The Effectiveness of Smoking Cessation Clinics Combined With Coach-assisted Lifestyle Change in Prediabetic Smokers
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|ClinicalTrials.gov Identifier: NCT01926041|
Recruitment Status : Recruiting
First Posted : August 20, 2013
Last Update Posted : January 28, 2016
|First Submitted Date ICMJE||August 6, 2013|
|First Posted Date ICMJE||August 20, 2013|
|Last Update Posted Date||January 28, 2016|
|Study Start Date ICMJE||August 2013|
|Estimated Primary Completion Date||July 2020 (Final data collection date for primary outcome measure)|
|Current Primary Outcome Measures ICMJE
||Diagnosis of diabetes mellitus by ADA criteria [ Time Frame: at least 3 years (from Aug 1, 2013) ]
The primary outcome is DM, defined as having repeatedly at least one of the following criteria: 1) plasma glucose ≥126 mg/dL (7.0 mmol/L) in the fasting state; 2) plasma glucose ≥200 mg/dL (11.1 mmol/L) randomly with hyperglycemic symptoms or two hours after a 75-g oral glucose load; 3) A1C ≥6.5%;20 or under medications for physician-diagnosed DM.
|Original Primary Outcome Measures ICMJE||Same as current|
|Change History||Complete list of historical versions of study NCT01926041 on ClinicalTrials.gov Archive Site|
|Current Secondary Outcome Measures ICMJE
|Original Secondary Outcome Measures ICMJE||Same as current|
|Current Other Outcome Measures ICMJE
||All-cause mortality [ Time Frame: at least 3 years (from Aug 1, 2013) ]
Deaths are ascertained by computer linkage to the national death registry (death certificates were created by the Department of Health, Taiwan) using ID numbers and these death certificates have been validated.
|Original Other Outcome Measures ICMJE||Same as current|
|Brief Title ICMJE||The Effectiveness of Smoking Cessation Clinics Combined With Coach-assisted Lifestyle Change in Prediabetic Smokers|
|Official Title ICMJE||The Effectiveness of Smoking Cessation Clinics Combined With Coach-assisted Lifestyle Change in Prediabetic Smokers|
Diabetes mellitus (DM) has been established to contribute to cardiovascular comorbidities, malignancies and higher mortalities. The management of DM is not limited to aggressively controlling sugar levels after the diagnosis; instead, should be emphasized more on effective modification for prediabetics. Smoking cessation were also demonstrated to improve insulin resistance. Nowadays, the 2nd-generation cessation program in Taiwan brings higher accessibility. However, there is little evidence on the long-term health outcomes of combining smoking cessation and coach-assisted lifestyle change for the prediabetics in the community.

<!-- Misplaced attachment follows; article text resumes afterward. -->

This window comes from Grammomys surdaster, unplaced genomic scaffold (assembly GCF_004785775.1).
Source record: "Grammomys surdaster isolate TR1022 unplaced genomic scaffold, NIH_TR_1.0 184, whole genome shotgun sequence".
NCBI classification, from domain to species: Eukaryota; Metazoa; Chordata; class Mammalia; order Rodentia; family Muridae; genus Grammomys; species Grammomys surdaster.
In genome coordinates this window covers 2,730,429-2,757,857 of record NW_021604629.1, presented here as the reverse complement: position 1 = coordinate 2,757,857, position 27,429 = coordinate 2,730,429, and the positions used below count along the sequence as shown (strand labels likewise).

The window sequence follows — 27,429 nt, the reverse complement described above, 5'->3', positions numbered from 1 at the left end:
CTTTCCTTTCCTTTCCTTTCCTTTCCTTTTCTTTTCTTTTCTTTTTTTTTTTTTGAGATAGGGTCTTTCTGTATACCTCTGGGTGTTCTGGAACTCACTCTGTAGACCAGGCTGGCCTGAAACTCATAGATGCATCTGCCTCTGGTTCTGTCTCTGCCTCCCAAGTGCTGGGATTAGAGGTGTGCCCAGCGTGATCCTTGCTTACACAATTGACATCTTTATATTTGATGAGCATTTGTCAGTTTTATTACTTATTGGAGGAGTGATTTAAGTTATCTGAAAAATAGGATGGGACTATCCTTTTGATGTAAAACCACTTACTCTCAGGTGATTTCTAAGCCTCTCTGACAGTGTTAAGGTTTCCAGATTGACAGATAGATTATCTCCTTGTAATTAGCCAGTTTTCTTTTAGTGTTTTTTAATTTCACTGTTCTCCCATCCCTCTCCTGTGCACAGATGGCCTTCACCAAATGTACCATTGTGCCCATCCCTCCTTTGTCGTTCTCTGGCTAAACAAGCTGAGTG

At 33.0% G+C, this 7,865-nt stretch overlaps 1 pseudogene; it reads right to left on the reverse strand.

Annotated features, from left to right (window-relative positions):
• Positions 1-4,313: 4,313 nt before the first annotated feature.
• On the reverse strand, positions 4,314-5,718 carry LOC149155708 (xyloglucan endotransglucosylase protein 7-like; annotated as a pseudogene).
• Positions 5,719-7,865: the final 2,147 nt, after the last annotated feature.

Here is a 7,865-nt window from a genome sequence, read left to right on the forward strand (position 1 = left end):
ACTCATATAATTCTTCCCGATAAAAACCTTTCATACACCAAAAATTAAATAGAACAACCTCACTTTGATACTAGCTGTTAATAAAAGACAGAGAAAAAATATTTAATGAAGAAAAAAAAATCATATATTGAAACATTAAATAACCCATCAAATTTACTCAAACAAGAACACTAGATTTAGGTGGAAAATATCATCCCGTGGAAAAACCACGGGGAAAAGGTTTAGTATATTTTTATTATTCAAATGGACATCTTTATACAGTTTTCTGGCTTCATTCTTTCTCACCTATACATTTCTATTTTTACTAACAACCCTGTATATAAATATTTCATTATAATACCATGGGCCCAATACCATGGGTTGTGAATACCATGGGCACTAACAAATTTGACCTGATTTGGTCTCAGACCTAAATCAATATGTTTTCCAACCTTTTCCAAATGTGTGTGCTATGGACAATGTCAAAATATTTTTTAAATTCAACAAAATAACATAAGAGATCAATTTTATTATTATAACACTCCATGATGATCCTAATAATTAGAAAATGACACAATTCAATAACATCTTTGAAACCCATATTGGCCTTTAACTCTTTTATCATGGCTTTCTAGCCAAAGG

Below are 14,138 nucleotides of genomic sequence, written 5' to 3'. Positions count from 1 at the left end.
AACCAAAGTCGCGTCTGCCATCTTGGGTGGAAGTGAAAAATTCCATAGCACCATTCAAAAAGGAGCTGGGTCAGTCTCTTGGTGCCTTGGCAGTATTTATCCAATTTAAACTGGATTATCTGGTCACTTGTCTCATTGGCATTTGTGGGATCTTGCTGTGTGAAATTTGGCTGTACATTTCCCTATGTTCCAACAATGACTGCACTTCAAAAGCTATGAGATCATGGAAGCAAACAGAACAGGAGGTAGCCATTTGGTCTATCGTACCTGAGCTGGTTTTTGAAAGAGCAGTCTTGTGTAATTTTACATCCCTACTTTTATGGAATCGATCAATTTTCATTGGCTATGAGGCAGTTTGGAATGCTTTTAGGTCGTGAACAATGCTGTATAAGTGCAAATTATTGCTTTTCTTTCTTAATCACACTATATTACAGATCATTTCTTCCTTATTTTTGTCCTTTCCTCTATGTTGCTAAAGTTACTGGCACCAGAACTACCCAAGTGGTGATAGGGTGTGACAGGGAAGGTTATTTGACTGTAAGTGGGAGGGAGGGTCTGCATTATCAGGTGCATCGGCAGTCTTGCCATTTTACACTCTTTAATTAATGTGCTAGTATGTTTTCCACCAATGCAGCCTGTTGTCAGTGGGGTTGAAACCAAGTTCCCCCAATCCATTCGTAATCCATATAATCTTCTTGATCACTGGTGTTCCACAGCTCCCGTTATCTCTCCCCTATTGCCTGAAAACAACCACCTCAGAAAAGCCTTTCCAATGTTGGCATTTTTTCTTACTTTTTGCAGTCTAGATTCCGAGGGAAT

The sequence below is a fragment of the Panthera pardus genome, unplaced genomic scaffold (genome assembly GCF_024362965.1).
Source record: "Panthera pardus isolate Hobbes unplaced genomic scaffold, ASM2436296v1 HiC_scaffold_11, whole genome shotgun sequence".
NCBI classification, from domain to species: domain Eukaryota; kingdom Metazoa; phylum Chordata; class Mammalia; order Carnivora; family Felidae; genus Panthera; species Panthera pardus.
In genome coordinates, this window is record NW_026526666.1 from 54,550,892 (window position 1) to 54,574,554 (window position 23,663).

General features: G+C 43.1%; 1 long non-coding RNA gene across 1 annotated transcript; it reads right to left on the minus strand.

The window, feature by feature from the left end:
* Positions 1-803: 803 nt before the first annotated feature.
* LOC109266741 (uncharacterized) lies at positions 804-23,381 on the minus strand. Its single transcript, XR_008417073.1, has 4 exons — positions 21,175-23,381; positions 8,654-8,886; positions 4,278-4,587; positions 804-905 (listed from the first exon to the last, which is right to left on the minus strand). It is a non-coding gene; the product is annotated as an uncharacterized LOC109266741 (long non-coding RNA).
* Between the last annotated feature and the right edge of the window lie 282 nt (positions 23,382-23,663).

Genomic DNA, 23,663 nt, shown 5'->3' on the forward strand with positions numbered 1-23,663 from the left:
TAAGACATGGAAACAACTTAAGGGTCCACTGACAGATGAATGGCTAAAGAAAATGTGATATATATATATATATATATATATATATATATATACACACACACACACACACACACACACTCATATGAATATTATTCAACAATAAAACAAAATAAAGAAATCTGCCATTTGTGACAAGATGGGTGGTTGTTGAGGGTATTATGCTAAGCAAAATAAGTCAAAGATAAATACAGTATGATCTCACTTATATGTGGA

The present new project extends the original pilot project (NSC 102-2628-B-002-046-MY2 and MOST 104-2314-B-002 -072) from August of 2013. The investigators have been making efforts to promote this project by cooperating with primary care doctors of the community medical groups and corporate nurses. Over 446 prediabetic smokers will be enrolled by July of 2017. The invention includes smoking cessation clinics for up to 16 weeks (from January to December of 2017) and coach-assisted lifestyle change (from January of 2017 to July of 2020 and later) for every participant joining intervention. The lifestyle coaches will help the participants in intervention group reach the goal of at least a 7 percent weight loss within the first 6 months. All smokers with prediabetes in intervention and self-management group are provided with educational materials for lifestyle change. All prediabetic smokers are prospectively followed up every 6 months till July of 2020 and later for smoking status, anthropometric indices and blood tests.
Regarding the potential contribution to the national socio-economic development, this project will strengthen the motivation of smoking cessation in prediabetic smokers. Academically, cox regression will be used to investigate the effectiveness of the smoking cessation combined with coach-assisted lifestyle change on DM prevention in smokers with prediabetes. This prospective project will contribute to community-based diabetes research in preventive medicine.
The investigators plan to recruit the study participants from 1) individuals who had abnormal glucose data at employment health examination or community adult preventive care service in Yunlin and Taipei; 2) patients who has past history of metabolic syndrome and has been regularly followed-up at National Taiwan University Hospital and its Yun-Lin branch. All participants should give informed consent for this project and medical record review, with personal data protected. Only individuals aged from 30 to 75 years are included.